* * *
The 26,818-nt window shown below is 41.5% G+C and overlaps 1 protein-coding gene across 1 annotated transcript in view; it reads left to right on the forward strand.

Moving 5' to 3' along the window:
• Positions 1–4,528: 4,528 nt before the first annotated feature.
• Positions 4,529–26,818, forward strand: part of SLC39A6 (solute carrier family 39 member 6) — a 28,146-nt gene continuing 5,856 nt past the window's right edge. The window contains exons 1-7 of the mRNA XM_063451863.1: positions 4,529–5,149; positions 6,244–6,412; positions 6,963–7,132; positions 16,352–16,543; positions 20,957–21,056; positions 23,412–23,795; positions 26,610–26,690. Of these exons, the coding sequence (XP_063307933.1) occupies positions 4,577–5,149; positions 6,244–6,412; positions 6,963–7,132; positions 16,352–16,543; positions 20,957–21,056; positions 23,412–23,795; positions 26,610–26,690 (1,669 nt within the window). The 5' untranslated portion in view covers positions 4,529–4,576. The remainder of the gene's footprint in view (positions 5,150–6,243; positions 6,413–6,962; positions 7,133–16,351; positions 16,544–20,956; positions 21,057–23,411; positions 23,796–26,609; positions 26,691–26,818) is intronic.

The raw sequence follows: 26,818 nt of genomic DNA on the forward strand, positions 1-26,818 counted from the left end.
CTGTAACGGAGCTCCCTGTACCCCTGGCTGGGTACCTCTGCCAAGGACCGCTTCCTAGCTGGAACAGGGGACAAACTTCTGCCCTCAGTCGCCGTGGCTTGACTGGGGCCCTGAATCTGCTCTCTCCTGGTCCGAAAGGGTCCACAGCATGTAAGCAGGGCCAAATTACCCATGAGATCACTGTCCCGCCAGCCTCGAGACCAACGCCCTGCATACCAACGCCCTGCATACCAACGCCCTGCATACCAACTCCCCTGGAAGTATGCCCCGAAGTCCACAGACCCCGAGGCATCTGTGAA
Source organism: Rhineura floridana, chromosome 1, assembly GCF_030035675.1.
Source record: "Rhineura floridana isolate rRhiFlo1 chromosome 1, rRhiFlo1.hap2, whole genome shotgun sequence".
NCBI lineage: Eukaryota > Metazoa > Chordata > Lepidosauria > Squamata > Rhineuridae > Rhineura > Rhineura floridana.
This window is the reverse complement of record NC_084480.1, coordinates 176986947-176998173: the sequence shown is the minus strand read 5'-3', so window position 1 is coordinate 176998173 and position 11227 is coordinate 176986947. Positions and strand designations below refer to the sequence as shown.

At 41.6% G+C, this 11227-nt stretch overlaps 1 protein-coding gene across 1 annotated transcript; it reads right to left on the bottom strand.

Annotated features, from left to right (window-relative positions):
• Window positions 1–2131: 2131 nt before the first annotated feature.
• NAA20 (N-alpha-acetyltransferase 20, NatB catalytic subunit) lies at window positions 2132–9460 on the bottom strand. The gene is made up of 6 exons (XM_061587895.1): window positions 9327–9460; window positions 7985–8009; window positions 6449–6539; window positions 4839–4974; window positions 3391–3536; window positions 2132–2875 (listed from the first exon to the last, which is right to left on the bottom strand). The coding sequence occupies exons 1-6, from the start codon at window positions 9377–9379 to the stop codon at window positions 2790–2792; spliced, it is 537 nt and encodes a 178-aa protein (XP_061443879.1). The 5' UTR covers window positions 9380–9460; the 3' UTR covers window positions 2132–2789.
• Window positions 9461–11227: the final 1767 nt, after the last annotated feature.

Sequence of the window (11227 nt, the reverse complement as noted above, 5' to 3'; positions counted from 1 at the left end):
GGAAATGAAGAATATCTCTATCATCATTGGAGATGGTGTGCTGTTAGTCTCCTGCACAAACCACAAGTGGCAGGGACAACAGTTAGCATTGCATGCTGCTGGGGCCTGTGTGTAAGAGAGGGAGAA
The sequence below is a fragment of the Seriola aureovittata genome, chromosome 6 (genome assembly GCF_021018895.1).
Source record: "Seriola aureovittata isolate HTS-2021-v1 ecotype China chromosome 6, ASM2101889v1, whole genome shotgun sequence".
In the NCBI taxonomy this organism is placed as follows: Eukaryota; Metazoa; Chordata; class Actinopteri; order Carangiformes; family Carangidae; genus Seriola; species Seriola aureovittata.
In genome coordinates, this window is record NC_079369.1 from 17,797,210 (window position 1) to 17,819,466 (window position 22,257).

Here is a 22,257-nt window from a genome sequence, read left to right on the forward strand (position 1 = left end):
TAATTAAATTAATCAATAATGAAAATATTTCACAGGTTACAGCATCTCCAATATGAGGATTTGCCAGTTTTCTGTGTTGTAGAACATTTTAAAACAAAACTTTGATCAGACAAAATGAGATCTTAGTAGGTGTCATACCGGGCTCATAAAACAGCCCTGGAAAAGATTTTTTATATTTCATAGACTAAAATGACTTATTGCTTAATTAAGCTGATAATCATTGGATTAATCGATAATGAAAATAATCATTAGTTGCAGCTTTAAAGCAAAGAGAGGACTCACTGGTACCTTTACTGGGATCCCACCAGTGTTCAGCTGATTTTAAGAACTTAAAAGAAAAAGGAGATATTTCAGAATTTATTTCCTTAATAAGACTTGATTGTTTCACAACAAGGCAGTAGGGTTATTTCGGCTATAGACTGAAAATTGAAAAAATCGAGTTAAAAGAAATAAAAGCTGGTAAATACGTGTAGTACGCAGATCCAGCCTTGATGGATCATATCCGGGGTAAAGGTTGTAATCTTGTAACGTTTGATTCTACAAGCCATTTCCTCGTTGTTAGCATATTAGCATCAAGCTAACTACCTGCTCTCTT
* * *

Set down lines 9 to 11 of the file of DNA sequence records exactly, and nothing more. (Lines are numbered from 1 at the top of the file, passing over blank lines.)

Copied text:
NCBI lineage: Eukaryota > Metazoa > Chordata > Lepidosauria > Squamata > Rhineuridae > Rhineura > Rhineura floridana.
This window is the reverse complement of record NC_084480.1, coordinates 176986947-176998173: the sequence shown is the minus strand read 5'-3', so window position 1 is coordinate 176998173 and position 11227 is coordinate 176986947. Positions and strand designations below refer to the sequence as shown.

At 41.6% G+C, this 11227-nt stretch overlaps 1 protein-coding gene across 1 annotated transcript; it reads right to left on the bottom strand.